beauty, love, war, women, writing

A Sparrow’s Song

the_early_bird__1__by_hansgoepelphotograpy-db43xve.jpg

Loviisa held the rifle to arms, narrowed her eyes to focus on the deer in her sights. The glare of the sunlight made her head hurt, but she went away inside herself, to the cool perfect zero that enveloped her in the moment before she pulled the trigger.

She had learned to find comfort in pain and exhaustion before during and after her mandatory year of military service. Otso, her fiancee had died whilst she was out on exercise, whilst building the farm they would raise cattle and children on. She had wept herself into exhaustion, but the work of building then maintaining the farm became a way to absolve herself of her grief and guilt.

Her parents wrote letters, alternating between pleas and admonitions. They asked her to come home, but she told them in the plainest way possible she was home. It stung her, that they could not see how hard it had been for her, that she was making the best of it.

On the days she could not lift her arms above her head to undress, she believed herself incapable of it, but in time, she had built a fine smallholding and all of it her own work down to the last nail. She hunted as much for the reward of the hunt itself as the meat it allowed her to store. The cows were stubborn, the chickens stupid but the rifle never let her down.

She wore her white suit, furred on the inside with her finger on the trigger and all the world’s fate determined on a few ounces of pressure. She took in a deep breath, held it and pulled the trigger.

The deer collapsed the ground. She slung her rifle, unsheathed her knife and went over to it. She made a good, deep incision and pulled the intestines and anus with a good, hard tug that stained the snow a deep red beneath it. The upper organs joined the rest before she dragged the carcass back to the farm.

Let mother and father see how I struggle, she thought.

She had the carcass hanging from a hook in the larder before sundown. Her hands steamed and shone with blood. The act of death and birth was the same to her. Blood. Pain. Such thoughts led back to Otto and she left them in the dark of the larder.

She lit the fire to boil water and make dinner. Her back and thighs had ached when she heard the birdsong and went to listen.

A high melody always drew out the girl in her, even smeared in deer blood and sweat.

The sparrow sat on the branch of a fir, singing without a care in the world. She envied it but still stood there with the door open, listening to it and smiling to herself.

The song was a precious stone mounted on a bed of velvet silence. Its sweetness drew a dull blade down her side but she bore it without complaint.

Sparrows, Otto had told her, were psychopomps. Emissaries to and from the land of the dead. Its fragile courage gave truth to the idea, Loviisa thought and she wished she could sing her own joy to it. They might have been friends.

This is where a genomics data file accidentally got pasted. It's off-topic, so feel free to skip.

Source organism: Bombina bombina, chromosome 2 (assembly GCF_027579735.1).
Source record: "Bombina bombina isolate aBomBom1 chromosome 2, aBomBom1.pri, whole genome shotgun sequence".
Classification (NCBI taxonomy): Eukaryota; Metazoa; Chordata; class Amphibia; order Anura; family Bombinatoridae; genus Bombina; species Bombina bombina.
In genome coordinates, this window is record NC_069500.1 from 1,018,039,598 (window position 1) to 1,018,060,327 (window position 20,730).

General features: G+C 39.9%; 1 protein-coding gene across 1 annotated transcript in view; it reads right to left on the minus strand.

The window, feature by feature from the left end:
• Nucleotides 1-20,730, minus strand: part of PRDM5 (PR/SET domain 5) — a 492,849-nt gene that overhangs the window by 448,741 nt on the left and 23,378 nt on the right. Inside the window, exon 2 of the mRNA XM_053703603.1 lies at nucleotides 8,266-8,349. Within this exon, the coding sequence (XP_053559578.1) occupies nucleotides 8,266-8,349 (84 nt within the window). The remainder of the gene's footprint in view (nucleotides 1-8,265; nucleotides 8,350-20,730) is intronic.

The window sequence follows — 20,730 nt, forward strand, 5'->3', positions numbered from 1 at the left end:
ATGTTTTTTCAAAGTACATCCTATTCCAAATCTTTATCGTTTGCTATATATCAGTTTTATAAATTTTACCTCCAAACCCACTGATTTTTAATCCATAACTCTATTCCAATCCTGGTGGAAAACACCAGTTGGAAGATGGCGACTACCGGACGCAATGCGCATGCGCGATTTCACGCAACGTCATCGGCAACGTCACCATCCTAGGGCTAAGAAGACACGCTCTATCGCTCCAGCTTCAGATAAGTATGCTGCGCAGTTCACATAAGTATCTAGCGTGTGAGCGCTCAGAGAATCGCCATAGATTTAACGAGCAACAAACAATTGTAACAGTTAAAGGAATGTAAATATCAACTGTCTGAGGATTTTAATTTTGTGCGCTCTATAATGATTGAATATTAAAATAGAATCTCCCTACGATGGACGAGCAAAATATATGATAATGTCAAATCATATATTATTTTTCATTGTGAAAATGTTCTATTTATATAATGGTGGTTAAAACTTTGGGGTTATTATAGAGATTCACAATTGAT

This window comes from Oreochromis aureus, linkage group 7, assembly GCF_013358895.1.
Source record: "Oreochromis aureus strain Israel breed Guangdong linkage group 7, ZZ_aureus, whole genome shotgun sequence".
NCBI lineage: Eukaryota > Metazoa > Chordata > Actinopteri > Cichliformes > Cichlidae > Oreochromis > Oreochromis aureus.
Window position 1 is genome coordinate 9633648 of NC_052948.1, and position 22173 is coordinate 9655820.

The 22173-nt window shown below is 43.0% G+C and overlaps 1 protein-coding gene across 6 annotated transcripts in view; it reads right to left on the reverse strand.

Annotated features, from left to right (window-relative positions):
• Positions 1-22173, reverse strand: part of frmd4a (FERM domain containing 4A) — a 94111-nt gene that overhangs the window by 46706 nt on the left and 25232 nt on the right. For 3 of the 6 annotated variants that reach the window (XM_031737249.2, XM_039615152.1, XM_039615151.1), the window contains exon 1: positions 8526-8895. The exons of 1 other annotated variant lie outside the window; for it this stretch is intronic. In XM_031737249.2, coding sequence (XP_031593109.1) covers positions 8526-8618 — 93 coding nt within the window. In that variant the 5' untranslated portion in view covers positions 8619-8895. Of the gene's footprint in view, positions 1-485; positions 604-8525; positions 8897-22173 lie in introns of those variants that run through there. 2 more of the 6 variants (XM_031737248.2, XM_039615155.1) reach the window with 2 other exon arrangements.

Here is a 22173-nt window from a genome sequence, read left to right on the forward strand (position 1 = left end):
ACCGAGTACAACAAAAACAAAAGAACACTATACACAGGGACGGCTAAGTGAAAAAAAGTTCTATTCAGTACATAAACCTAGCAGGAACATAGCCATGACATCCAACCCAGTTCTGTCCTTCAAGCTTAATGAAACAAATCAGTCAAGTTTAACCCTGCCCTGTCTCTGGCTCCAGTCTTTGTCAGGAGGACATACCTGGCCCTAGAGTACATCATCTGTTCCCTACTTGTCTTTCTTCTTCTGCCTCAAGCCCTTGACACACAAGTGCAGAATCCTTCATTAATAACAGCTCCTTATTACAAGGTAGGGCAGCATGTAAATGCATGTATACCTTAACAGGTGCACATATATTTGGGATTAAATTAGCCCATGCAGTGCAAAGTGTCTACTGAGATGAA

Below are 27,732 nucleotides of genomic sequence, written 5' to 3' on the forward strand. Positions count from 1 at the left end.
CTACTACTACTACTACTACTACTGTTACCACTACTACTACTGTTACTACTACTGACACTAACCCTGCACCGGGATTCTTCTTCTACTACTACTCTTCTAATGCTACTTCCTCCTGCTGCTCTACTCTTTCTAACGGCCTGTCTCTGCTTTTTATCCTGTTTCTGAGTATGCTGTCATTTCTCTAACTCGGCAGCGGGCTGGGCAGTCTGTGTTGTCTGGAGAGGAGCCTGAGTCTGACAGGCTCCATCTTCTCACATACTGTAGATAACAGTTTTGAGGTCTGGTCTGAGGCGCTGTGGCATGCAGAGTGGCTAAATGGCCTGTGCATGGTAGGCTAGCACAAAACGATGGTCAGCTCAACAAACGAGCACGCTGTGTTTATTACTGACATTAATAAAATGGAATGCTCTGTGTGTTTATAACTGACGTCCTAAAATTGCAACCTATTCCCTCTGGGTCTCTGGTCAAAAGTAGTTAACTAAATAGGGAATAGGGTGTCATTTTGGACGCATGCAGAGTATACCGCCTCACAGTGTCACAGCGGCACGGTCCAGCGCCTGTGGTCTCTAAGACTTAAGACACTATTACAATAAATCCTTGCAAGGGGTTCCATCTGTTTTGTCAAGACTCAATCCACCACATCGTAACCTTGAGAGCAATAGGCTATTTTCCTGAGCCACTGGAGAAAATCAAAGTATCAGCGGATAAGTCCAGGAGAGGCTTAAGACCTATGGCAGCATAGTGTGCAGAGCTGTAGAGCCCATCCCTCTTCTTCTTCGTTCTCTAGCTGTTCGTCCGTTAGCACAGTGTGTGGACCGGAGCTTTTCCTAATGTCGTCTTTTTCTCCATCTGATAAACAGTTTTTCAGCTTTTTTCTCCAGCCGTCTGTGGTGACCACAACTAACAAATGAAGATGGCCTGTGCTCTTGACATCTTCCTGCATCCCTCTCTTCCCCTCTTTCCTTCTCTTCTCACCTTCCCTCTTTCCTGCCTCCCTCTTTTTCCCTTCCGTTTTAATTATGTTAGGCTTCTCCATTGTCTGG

Joni crashed through the trees, with his left hand pressed to his shoulder, his raw lean face tight with shock.

He was sweating and unsteady on his feet as he approached her. He had time enough for two words before falling away into a deep faint.

‘The russians.’ he said.

2.

Loviisa dragged him inside. He was lighter than a carcass, but she took him into the cabin rather than the larder.

She cleaned his wound, bandaged it and he ate a bowl of elk stew whilst he relayed the news to her.

Stalin had ordered Finland to cede territories along its border.

Territories like the land she owned and farmed.

Her land.

The Russians would come through here. Through her.

‘You must come with me. It’s not safe here.’ he said.

Loviisa helped herself to another bowl of stew and shook her head.

‘This is my farm, I cannot just leave it.’

Joni meant well, but he spoke the same words as her parents, just from a different place and time. She smiled and blew across the surface of her stew. She whistled a little, and it sounded like the song of a bird.

A bird of prey.

She told Joni that he could stay the night and then leave in the morning. His feet were blistered and raw from his run, fortunate to survive his encounter by more courageous patriots and telling him to run.

Loviisa awoke before dawn. She broke down and cleaned her rifle, wrapped up whatever rounds she had in her parent’s letters to keep them dry and clean and packed whatever tins of food she could fit into her kit bag. She repeated the maintenance and cleaning routine with a sub-machine gun, an ugly but reliable souvenir from her time in service.

Joni watched from beneath the covers. Loviisa was a, robust woman but as she packed, her purpose lent her a beauty terrible in its power. He hated the Russians for what they had come here to do, but looking at her, he feared for them too.